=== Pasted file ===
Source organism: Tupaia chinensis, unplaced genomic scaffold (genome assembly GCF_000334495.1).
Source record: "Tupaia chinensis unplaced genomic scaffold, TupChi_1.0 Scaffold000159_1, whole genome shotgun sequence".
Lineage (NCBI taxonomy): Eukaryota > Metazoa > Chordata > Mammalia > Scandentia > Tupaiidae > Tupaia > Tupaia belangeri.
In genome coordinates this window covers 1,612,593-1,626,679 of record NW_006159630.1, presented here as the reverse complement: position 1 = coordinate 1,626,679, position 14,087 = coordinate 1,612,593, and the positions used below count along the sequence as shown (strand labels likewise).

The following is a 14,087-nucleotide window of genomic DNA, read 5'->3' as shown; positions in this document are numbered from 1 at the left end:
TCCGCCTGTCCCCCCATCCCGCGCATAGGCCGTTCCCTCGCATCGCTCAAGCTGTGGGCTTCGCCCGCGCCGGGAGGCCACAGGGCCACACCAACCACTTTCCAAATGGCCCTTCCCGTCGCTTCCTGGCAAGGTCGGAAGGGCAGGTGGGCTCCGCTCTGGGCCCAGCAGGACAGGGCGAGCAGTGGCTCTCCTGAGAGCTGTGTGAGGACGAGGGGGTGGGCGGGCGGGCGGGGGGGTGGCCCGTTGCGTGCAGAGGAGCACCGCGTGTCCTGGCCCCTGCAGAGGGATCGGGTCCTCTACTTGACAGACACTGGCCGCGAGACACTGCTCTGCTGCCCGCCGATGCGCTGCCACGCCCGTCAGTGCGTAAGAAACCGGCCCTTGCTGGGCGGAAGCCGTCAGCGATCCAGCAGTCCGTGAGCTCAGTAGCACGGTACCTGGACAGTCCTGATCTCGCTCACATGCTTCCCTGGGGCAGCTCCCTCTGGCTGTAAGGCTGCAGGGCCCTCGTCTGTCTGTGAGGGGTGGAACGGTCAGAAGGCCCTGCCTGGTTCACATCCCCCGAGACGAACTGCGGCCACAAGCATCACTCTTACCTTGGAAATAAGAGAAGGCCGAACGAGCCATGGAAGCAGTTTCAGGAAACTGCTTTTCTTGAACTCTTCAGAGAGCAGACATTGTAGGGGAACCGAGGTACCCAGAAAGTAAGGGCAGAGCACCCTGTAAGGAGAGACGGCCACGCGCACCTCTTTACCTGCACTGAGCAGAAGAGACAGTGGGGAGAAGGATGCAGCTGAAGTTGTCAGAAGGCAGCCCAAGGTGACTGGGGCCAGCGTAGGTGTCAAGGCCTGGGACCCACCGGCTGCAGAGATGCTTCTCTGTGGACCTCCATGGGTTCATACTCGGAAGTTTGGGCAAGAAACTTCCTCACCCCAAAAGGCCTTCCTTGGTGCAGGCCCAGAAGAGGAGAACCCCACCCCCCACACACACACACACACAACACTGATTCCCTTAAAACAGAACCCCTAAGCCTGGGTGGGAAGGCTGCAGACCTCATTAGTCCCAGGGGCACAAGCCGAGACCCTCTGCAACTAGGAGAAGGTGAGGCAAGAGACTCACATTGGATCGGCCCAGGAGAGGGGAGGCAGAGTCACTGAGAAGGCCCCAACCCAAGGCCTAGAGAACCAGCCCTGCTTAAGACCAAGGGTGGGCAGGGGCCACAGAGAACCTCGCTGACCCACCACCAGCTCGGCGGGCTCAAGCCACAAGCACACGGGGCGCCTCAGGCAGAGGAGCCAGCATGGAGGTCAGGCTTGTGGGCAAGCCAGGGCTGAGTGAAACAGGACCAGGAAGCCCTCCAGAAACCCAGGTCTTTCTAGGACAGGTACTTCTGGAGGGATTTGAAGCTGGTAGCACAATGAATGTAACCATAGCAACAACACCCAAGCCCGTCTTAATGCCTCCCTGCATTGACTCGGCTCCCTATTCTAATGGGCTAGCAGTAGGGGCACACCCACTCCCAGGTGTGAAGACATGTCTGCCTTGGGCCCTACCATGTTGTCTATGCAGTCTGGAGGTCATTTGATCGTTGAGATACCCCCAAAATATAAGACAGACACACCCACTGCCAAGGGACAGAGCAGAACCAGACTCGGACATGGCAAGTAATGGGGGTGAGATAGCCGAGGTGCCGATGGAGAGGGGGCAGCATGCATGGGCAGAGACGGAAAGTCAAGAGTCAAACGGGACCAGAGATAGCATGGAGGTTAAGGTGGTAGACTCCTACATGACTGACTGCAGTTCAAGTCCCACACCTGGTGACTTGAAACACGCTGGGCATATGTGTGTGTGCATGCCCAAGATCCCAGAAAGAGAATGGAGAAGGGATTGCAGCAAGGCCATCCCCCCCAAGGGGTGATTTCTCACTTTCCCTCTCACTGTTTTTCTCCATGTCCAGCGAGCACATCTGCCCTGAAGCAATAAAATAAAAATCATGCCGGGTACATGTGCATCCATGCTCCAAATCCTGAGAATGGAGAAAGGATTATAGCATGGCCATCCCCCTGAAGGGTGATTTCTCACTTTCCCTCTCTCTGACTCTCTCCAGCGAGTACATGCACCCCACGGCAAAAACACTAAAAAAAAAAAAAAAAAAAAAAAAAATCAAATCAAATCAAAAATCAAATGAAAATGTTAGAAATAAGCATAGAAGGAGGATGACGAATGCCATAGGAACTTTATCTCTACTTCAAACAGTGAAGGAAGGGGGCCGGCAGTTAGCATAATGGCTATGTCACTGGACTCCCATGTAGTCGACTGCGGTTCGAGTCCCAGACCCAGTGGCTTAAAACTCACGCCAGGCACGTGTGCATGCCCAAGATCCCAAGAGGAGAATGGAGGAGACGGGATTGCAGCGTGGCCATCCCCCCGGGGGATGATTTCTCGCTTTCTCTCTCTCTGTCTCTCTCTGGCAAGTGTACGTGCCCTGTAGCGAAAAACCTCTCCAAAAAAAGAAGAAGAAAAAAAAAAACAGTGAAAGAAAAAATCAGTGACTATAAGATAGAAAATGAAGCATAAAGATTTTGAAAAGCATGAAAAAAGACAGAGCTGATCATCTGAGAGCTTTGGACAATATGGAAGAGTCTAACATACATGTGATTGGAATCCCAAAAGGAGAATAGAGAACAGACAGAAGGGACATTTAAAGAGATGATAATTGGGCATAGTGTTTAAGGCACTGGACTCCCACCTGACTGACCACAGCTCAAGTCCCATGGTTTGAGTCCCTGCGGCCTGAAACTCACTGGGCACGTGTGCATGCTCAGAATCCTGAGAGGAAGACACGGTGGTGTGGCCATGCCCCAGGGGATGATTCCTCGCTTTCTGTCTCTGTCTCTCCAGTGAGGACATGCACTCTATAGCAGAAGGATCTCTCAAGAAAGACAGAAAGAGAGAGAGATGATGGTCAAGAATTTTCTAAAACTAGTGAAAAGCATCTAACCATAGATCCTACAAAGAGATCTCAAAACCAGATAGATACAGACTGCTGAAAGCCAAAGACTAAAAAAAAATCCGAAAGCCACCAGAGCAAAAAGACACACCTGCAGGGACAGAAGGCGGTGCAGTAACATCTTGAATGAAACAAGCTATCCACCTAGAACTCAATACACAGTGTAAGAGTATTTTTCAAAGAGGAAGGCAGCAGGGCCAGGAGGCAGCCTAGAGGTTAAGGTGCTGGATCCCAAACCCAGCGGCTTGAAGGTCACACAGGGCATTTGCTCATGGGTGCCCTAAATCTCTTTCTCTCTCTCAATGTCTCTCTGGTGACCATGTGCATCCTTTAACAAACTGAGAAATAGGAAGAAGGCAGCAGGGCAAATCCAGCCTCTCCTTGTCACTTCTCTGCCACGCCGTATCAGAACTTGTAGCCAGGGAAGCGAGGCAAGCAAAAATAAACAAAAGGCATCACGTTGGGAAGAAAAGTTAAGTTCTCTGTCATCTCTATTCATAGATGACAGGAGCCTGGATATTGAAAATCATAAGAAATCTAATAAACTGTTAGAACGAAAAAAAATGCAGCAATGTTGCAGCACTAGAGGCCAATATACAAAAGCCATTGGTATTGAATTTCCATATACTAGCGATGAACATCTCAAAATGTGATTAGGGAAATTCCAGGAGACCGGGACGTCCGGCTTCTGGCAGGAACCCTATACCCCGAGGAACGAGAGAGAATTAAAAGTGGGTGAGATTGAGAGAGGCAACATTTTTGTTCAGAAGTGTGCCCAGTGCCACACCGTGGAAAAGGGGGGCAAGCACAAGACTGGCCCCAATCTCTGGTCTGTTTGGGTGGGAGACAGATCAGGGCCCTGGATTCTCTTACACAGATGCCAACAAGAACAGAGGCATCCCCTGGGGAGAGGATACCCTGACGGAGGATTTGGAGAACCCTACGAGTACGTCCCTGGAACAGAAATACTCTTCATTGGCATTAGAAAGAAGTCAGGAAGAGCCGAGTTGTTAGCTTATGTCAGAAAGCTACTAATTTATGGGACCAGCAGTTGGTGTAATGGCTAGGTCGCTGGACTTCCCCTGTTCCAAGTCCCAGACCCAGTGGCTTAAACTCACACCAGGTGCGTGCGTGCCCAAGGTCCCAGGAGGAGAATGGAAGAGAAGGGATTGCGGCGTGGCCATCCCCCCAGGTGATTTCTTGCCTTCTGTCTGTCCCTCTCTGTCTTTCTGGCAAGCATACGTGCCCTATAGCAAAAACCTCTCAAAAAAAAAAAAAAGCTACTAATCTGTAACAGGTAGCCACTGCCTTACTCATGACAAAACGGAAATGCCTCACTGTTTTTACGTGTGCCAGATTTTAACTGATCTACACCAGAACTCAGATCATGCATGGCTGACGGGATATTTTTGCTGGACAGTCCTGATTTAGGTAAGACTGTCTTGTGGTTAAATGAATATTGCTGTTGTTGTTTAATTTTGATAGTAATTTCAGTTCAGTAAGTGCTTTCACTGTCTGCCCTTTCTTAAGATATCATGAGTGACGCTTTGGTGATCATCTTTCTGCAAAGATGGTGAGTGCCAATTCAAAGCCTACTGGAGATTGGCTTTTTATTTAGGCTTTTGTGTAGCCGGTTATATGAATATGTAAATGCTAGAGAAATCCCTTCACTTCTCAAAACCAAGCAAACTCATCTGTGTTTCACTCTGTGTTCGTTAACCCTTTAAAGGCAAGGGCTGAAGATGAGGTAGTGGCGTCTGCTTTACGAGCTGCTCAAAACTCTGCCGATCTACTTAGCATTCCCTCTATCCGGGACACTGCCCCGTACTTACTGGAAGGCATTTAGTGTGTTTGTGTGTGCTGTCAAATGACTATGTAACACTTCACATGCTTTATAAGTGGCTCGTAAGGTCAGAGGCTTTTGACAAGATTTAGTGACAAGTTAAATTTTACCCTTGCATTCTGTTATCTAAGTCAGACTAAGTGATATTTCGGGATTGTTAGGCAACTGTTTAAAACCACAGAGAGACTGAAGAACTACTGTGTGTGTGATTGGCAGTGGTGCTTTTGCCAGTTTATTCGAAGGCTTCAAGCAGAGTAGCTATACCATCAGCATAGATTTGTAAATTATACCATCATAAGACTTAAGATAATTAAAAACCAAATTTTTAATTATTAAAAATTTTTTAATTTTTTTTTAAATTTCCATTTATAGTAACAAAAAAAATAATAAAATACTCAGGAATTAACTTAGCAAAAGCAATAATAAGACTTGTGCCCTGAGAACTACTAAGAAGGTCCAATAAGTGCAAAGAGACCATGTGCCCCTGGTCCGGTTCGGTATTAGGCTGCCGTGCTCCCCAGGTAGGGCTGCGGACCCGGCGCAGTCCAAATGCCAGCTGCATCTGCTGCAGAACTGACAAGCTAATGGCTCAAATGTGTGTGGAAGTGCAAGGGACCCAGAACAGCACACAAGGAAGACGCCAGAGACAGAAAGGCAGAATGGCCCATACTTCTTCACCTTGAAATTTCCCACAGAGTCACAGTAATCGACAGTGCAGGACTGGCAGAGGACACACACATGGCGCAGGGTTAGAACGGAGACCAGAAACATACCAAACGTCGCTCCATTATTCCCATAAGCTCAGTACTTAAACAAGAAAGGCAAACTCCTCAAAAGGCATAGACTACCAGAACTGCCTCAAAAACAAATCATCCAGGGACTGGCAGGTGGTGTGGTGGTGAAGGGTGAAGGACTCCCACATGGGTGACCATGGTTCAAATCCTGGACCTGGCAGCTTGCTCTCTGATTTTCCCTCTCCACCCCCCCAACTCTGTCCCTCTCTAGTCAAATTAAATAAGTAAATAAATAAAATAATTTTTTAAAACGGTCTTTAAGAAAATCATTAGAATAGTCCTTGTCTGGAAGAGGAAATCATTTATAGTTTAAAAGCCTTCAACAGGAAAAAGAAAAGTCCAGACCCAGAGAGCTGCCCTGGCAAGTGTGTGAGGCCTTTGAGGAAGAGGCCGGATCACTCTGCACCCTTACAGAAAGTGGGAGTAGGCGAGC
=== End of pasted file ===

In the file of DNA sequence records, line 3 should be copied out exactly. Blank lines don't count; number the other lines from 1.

Lineage (NCBI taxonomy): Eukaryota > Metazoa > Chordata > Mammalia > Scandentia > Tupaiidae > Tupaia > Tupaia belangeri.